Written by Preston Fassel. 81pp RRP £7.04. Published in Paperback and Ebook by Encyclopocalypse Publications on 7th December 2021.


Not, as you may think judging by the name, a biography of veteran genre director John Landis but instead a detailed and passionate account of the exciting life and times of Bill Landis, a man whose name may not be immediately familiar but whose influence can be felt throughout the world of genre film fandom and writing.


Suffering a childhood of abuse that could easily be blamed for dictating how his life would go, Bill Landis spent many hours in the grindhouse cinemas of New York’s notorious 42nd Street, a cesspit of sleazy sex, drugs and violence but also home to many a fleapit cinema showing whatever grimy, exploitation movie they could get their hands on to get patrons through the door. Whilst trying to hold down a steady job in the ‘real’ world Landis discovered that he had a knack for getting his thoughts about the movies he saw and what they represented in short, stream-of-consciousness paragraphs, and so Sleazoid Express was born, a one-sheet fanzine featuring Landis’s – now going under the moniker Mr. Sleazoid – thoughts and musings.


Whilst it never broke any records, Sleazoid Express appealed to a growing audience of underground movie fans looking to consume whatever 42nd Street could throw at them and Mr. Sleazoid was happy to indulge them, resulting in Landis writing a feature for the fledgling Fangoria magazine which featured an interview with underground filmmaker Andy Milligan. However, Landis’s next idea for the magazine didn’t go down too well with then-editor Bob Martin, who banned Landis from writing for Fangoria ever again and proceeded to make things very difficult for Landis to get any mainstream work.


But this is all just the beginning of a long and twisted tale as Landis took on other aliases, hustled for money just to get by, became a ‘stunt cock’ in the porn industry (thanks to a unique talent), and ended up a slave to hard drugs before getting clean in the ‘90s. Throughout it all, Preston Fassel never glamorises Bill Landis but lays down the facts with plenty of input from others who were there at the time, and even when Landis’s fortunes changed and he started to become a ‘legitimate’ figure in the film journalism industry it still feels like he never really got his due, that others were riding his coattails and achieving bigger success as his life once again spiralled out of control.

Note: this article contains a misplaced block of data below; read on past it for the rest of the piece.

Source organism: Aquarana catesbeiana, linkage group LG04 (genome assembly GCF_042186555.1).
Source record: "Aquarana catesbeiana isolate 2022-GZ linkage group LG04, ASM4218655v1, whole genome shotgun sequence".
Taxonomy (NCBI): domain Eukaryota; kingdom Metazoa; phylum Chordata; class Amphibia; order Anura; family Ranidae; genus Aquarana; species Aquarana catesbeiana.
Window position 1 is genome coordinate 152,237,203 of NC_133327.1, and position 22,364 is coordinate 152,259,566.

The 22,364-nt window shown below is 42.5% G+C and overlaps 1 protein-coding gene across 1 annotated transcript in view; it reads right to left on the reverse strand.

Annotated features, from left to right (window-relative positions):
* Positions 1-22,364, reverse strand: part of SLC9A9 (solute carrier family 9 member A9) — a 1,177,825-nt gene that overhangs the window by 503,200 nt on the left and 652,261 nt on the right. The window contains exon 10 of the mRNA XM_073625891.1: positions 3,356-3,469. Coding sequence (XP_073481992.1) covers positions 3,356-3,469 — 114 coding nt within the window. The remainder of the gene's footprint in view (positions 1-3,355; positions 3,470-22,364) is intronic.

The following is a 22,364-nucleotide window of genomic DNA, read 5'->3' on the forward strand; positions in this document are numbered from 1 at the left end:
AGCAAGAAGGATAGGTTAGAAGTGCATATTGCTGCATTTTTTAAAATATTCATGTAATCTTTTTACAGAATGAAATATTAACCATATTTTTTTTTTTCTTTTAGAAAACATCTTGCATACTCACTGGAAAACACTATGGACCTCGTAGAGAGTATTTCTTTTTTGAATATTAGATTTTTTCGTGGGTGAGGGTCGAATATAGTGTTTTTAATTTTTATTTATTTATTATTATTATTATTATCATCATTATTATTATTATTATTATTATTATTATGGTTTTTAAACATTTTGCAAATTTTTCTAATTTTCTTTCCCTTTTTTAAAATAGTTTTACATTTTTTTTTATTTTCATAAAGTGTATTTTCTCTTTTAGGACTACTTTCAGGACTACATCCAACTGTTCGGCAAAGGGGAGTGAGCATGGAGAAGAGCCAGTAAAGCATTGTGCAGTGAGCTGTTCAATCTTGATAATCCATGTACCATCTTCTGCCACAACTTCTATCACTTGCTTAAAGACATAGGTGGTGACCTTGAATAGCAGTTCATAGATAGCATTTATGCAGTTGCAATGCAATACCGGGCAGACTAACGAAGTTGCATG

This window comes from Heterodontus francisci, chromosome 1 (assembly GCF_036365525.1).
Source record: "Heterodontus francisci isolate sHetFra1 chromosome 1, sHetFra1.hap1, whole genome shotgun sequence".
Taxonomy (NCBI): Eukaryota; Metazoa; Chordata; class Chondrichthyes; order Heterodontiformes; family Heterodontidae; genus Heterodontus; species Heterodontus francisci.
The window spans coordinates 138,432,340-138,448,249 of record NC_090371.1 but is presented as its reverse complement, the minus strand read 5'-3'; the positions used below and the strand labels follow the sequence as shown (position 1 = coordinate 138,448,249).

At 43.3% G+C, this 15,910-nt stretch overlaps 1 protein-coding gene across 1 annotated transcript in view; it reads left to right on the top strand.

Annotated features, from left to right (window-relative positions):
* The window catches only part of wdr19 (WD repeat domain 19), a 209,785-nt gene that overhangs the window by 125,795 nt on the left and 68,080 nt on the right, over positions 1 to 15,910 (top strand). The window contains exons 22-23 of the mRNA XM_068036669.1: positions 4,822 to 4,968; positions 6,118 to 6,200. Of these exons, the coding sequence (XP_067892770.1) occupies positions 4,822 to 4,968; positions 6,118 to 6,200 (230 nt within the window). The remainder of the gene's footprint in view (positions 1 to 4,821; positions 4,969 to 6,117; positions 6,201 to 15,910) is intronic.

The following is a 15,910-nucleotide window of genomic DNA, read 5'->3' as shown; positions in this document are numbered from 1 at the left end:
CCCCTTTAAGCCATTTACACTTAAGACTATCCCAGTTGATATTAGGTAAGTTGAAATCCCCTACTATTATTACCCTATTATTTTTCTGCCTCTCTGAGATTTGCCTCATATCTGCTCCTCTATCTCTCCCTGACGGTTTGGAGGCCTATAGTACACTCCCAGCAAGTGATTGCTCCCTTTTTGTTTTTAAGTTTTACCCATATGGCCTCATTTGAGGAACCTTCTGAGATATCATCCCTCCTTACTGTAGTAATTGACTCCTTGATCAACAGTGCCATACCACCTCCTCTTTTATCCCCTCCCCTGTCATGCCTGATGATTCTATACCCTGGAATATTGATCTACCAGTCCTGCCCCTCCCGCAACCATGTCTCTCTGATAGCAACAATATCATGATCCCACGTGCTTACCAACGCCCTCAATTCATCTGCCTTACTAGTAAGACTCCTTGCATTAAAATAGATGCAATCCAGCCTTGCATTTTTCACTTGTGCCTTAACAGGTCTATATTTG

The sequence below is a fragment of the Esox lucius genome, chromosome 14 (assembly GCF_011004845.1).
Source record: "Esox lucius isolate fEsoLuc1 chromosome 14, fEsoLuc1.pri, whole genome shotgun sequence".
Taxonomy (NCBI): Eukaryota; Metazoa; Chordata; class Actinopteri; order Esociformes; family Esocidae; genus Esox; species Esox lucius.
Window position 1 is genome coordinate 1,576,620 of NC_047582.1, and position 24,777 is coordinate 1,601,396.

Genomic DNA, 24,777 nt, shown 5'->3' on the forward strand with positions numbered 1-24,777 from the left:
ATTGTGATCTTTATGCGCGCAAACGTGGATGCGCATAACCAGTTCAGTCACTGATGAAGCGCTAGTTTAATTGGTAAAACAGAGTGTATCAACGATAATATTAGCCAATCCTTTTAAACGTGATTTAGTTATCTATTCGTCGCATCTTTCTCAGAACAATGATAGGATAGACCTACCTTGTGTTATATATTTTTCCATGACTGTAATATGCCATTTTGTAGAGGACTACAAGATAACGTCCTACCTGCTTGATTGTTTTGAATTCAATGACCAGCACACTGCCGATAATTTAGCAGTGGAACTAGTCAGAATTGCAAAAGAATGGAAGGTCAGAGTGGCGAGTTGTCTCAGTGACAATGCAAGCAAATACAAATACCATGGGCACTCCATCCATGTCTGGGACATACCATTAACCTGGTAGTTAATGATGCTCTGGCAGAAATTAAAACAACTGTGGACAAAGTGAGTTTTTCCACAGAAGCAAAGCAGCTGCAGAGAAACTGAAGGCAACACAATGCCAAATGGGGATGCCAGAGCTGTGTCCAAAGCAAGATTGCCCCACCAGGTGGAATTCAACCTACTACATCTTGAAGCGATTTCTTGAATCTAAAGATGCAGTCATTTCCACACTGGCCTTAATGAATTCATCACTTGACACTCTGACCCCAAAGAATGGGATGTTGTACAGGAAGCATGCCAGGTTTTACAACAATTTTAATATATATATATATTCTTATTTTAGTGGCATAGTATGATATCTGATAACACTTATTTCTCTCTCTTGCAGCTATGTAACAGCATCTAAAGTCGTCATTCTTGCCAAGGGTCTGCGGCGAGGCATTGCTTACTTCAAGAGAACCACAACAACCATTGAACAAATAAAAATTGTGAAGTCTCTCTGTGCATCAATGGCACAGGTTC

LANDIS: THE STORY OF A REAL MAN ON 42ND STREET is not a fluffy reminisce of an era such as you would get from Frank Henelotter or Bill Lustig as a DVD extra on the back of one of their movies. The picture that Preston Fassel paints is one of a desperate drug addict struggling to come to terms with his sexuality and his place in a world that won’t – in his eyes, at least – accept him on his terms, and whilst the story is full of undesirable characters all looking to make a quick buck off the back of exploiting whatever opportunity fell their way, Landis himself is never made out to be the ‘hero’ of the piece. Instead, Fassel’s account is one of a tragic, complicated figure who died far too young but left a legacy that is still inspiring many to put their thoughts down on the page, only now it is with a keyboard and monitor rather than a pen, paper and a photocopier (Landis had a friend who worked at UPS and let him use their copier for nothing).

Also featuring the full Fangoria interview with Andy Milligan, LANDIS: THE STORY OF A REAL MAN ON 42ND STREET is a depiction of a man, a time and a place as gritty and real as the New York streets that are as much a character as Landis himself, and whilst it isn’t always comfortable and features a few gaps from key people not willing to comment, which does make some anecdotes feel a little one-sided (which Fassel does acknowledge whenever it is relevant), this is essential reading for anybody who calls themselves a fan of cult cinema.


Chris Ward







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This web site is owned and published by London FrightFest Limited.

FrightFest is the registered trade mark of London FrightFest Limited.
 © 2000 - 2018